Tech Manchester director Patricia Keating says there are many initiatives to help small businesses but they need to be better connected
I was invited to speak at Digital Leaders’ SME Conference at MediaCityUK last week – and it didn’t disappoint.
A jam-packed agenda at The Landing in looked at how digital transformation is being supported within the tech ecosystem as well as the ‘inspiration of innovation’.
What came across is the abundance of support out there for SMES to launch, grow and scale. The day showcased a plethora of government and public sector organisations – both national and regional – as well as private industry support initiatives, and start-up and accelerator programmes.
Nick Williams, MD of commercial banking transformation at Lloyds, said 1.7 million SME businesses can’t perform basic tasks online while Nominet COO Eleanor Bradley said its own research showed 30 per cent of the nation’s 5.7m small businesses don’t even have a website as “they tell us that it is too hard, too complicated, that they don’t have the skills or capability to launch one, or it is too expensive to do so”.
I understand why. When I was running my own start-up WeDoo Concierge back in Belfast, I saw how easy it is for SMEs to get lost amid the jargon, acronyms and many nuances within the digital landscape. SMES are the backbone to our economy and it’s time to bust some of these myths.
Sabby Gill, MD of Sage, said that available support needs to be presented to SMEs in a more consumable way. I often hear start-ups say that they don’t know who to turn to and strongly agree that support needs to be more visible and accessible.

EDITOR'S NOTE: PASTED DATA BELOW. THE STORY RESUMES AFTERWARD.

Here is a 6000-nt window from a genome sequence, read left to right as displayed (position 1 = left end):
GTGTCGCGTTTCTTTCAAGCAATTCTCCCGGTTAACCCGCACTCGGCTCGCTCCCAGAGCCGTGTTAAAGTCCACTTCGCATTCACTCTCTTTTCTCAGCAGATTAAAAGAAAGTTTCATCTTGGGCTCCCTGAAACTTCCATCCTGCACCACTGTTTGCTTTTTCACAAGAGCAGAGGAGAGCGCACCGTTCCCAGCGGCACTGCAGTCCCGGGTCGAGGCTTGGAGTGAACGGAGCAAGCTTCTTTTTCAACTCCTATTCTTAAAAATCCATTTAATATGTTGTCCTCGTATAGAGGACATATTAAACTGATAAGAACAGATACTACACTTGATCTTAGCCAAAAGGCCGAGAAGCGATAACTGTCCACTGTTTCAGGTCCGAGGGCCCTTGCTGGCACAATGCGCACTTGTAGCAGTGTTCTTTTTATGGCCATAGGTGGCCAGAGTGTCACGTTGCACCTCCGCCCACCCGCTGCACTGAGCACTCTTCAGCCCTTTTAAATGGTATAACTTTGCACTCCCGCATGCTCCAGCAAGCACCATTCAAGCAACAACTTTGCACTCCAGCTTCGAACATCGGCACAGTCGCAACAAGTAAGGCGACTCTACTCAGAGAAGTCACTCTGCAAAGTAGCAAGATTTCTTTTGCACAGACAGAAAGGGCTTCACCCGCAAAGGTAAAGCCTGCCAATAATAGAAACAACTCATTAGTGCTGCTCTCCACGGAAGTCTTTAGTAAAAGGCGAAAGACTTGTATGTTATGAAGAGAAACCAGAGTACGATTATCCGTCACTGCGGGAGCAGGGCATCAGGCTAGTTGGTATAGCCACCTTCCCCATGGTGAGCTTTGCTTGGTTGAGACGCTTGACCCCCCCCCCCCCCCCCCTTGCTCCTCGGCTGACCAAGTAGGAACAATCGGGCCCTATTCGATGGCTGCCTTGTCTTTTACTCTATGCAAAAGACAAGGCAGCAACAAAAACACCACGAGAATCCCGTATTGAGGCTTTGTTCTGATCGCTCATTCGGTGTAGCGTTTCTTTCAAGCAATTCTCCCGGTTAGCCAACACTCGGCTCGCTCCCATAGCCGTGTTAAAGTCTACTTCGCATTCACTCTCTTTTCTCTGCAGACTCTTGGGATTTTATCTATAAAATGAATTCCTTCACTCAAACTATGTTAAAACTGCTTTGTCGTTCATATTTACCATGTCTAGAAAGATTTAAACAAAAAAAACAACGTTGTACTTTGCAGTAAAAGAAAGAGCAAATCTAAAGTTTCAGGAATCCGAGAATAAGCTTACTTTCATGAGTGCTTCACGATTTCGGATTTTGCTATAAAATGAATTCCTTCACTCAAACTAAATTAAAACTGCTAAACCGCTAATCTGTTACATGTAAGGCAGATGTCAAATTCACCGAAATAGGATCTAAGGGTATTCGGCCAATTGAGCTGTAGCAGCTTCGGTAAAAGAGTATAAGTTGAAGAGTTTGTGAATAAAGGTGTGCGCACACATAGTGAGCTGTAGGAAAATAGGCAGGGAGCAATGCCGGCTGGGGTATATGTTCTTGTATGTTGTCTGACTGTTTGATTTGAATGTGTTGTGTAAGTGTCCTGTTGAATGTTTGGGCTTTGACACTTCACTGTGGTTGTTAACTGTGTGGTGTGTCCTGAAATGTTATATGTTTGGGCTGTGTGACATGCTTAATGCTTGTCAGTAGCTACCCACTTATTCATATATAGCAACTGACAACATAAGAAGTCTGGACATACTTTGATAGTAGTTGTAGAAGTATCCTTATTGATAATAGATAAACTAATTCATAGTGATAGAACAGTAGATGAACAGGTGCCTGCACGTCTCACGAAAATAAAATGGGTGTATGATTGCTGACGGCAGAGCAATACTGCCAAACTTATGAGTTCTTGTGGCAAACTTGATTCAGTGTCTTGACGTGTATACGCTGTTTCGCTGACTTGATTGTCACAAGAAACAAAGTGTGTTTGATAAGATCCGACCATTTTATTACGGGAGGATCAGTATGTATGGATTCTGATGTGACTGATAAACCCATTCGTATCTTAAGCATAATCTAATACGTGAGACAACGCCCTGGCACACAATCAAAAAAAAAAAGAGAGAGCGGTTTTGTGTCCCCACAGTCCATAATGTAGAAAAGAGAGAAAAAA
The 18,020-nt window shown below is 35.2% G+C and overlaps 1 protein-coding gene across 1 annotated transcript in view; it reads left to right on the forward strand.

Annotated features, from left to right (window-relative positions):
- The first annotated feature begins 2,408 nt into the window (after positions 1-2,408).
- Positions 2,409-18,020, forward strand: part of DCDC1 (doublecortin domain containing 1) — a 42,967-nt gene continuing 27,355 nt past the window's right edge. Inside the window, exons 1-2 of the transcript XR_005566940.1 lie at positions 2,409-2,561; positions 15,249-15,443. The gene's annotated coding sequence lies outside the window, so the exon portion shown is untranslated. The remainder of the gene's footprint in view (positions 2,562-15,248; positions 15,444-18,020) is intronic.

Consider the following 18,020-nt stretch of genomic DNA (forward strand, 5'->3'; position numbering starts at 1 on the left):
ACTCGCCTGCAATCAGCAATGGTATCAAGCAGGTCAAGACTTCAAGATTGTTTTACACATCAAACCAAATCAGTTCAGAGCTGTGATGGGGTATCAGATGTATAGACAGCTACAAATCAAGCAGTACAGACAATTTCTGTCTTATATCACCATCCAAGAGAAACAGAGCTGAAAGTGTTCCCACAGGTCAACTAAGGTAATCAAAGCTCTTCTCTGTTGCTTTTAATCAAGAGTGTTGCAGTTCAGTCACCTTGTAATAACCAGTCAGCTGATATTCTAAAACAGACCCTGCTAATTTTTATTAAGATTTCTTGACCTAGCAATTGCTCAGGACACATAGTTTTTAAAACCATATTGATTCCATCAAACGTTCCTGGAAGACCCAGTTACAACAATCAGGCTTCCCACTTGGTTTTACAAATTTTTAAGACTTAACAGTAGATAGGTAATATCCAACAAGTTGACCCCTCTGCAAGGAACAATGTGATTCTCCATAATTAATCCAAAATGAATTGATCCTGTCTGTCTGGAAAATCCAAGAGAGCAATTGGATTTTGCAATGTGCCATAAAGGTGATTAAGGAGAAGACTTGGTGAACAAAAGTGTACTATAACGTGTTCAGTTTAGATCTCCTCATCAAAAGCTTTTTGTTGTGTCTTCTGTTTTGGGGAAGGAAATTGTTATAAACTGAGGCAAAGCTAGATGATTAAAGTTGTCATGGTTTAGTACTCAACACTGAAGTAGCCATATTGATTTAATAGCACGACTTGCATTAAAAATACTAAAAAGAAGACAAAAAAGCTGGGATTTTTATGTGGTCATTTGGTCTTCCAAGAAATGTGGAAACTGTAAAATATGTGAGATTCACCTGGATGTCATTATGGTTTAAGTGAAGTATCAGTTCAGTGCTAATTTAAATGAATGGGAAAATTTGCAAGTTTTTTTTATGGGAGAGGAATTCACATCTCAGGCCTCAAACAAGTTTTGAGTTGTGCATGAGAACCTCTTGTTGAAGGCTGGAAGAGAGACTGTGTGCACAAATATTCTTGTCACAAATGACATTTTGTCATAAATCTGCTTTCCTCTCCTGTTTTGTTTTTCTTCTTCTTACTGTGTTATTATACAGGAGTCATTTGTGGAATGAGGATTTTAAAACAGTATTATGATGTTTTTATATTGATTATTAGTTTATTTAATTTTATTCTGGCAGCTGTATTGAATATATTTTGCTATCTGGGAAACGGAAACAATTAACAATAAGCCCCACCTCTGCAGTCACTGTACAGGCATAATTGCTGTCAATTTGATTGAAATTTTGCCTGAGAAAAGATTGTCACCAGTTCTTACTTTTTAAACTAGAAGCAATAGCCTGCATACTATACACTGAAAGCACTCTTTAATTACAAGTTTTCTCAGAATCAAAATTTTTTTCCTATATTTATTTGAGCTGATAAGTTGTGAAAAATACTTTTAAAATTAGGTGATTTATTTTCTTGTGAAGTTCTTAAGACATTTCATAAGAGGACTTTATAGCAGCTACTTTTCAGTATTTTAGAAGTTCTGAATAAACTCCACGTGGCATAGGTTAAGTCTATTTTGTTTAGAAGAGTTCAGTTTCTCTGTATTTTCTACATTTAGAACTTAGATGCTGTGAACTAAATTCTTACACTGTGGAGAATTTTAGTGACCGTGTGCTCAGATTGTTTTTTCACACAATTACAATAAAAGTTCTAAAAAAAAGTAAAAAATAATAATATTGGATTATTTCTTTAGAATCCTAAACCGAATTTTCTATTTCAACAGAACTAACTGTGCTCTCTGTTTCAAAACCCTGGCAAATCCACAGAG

There were some fantastic insights into digital skills programmes and initiatives from around the UK, including Proto in Gateshead, Innovation Point Wales, Civtech Scotland, the Lancashire Skills Hub and Upskill Digital, which is helping to deliver the Lloyds Bank Academy in Manchester.
Paul Billington, MD of The Landing, showcased their innovation campus with everything from Vodafone’s new 5G demonstrator, rapid prototyping, ARVR labs and the largest UX lab outside of London.
There was even a surprise visit from Greater Manchester Mayor Andy Burnham, who spoke about bringing digital bootcamps for women to the city in April as well as initiatives GM Cyber and manufacturing-focused Made Smarter.
It is incumbent on organisations such as Tech Manchester to innovate and collaborate on solutions that better connect SMEs to initiatives which will increase their digital capability and drive revenue growth and innovation.
To that end, we have curated a collection of all the free digital skills training resources we heard about at the conference so you can start digitally transforming your business today.
If you have a digital idea and are unsure how to progress, register on www.techmanchester.co.uk/register and we’ll be in touch to see how we can help support your business journey.